Pink is normally a lovely colour. However, it loses its appeal when it emerges in the eye. In this case, it become annoying instead. Pink eye, which is also known as conjunctivitis, is experienced by people of all ages. The condition causes swelling in the clear layer that covers the white of the eye, thereby causing the eye to take on a reddish hue. You may also experience a watery type of discharge. This discharge tends to make the eye sticky.
Conjunctivitis is usually caused by bacteria or viruses. Allergic conjunctivitis is often experienced in the summer. While pink eye is considered minor in terms of overall health, it can still disrupt your lifestyle to some degree.
Infectious and Non-Infectious Pink Eye
If you want to know how to cure pink eye, you need to determine whether you have infectious or non-infectious conjunctivitis. Viral conjunctivitis causes cold-like symptoms such as a sore throat or fever whilst bacterial conjunctivitis is caused by poor hygiene habits or the use of contaminated cosmetics. You can also get this form of pink eye if you come into contact with someone who has the condition. Because both viral and bacterial pink eye can easily be spread, they are considered infectious forms of pink eye.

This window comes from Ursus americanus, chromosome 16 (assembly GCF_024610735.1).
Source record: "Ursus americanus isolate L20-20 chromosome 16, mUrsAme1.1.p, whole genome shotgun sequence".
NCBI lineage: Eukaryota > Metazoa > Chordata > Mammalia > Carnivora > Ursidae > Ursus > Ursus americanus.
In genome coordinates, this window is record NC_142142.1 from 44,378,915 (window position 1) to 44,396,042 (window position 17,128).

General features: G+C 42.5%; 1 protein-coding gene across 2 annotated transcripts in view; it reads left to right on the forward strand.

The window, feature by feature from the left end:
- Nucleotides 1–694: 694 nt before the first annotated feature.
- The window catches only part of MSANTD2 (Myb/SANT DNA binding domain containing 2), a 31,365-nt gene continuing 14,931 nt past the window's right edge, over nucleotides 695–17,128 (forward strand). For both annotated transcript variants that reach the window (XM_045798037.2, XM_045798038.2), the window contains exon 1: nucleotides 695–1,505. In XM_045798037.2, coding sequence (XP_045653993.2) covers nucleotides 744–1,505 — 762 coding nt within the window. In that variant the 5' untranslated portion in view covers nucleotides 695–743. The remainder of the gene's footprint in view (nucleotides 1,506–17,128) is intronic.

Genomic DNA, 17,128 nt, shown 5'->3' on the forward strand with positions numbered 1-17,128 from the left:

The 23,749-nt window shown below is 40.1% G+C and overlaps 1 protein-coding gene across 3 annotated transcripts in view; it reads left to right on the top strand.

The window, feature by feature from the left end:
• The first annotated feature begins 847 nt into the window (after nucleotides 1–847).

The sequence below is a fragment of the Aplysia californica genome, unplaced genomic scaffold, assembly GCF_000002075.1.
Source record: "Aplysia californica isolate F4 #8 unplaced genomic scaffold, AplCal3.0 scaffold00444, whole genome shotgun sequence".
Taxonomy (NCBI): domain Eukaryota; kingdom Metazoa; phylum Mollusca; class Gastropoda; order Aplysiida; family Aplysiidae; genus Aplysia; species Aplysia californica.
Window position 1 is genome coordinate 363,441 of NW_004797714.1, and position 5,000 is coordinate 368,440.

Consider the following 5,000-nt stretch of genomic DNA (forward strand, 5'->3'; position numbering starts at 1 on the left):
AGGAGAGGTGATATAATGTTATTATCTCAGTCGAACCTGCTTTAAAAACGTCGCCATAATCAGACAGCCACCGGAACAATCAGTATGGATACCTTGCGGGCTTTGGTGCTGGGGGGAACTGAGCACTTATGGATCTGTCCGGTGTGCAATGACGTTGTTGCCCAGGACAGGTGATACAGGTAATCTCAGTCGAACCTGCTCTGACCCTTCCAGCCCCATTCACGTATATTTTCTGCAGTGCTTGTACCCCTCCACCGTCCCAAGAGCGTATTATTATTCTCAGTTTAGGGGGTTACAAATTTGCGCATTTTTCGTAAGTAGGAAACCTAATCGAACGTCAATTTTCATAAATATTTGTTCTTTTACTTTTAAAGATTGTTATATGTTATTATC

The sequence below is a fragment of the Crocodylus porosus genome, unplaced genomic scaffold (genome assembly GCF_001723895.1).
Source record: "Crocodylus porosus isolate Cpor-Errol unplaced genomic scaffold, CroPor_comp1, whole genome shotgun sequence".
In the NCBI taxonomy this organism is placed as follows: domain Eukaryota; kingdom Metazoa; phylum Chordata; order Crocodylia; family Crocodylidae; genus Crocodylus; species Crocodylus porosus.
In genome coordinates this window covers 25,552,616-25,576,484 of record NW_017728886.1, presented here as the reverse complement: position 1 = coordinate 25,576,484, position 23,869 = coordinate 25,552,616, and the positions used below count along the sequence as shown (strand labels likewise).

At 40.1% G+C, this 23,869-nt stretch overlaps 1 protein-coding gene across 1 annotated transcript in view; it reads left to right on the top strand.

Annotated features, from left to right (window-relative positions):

Neonatal conjunctivitis is yet another form of pink eye. This type of conjunctivitis happens to newborns within the first 28 days of their lives. This form of the condition may result from infection such as chlamydia or gonorrhoea. Therefore, the infection is passed on from the mother to the child via the birth canal.
Pink Eye Symptoms
Most people who suffer from pink eye are adults and experience such symptoms as redness of the white of the eye and yellow or white discharge. The discharge causes the eyes to stick together, which makes them difficult to open.
If you want to learn more about how to resolve this type of visual disturbance, you need to speak to your general practitioner or GP. He or she can diagnose the condition and tell you how to treat the problem. Normally, the GP will take a swab of your eye and send it to a laboratory for testing. Doing so will help him or her to determine the cause of the pink eye and how to treat it. Your GP may also refer you to an ophthalmologist for further evaluation.
When checking for symptoms, you need to check to see if your eyes are red or itchy. Also, your eyes will normally hurt when you have this condition. You may be suffering some loss of vision as well. If any of these instances apply to you, you need to speak to a healthcare professional without delay. That way, you can undergo a thorough assessment and diagnosis. During your appointment, you will be asked about your health and your eyes will be examined.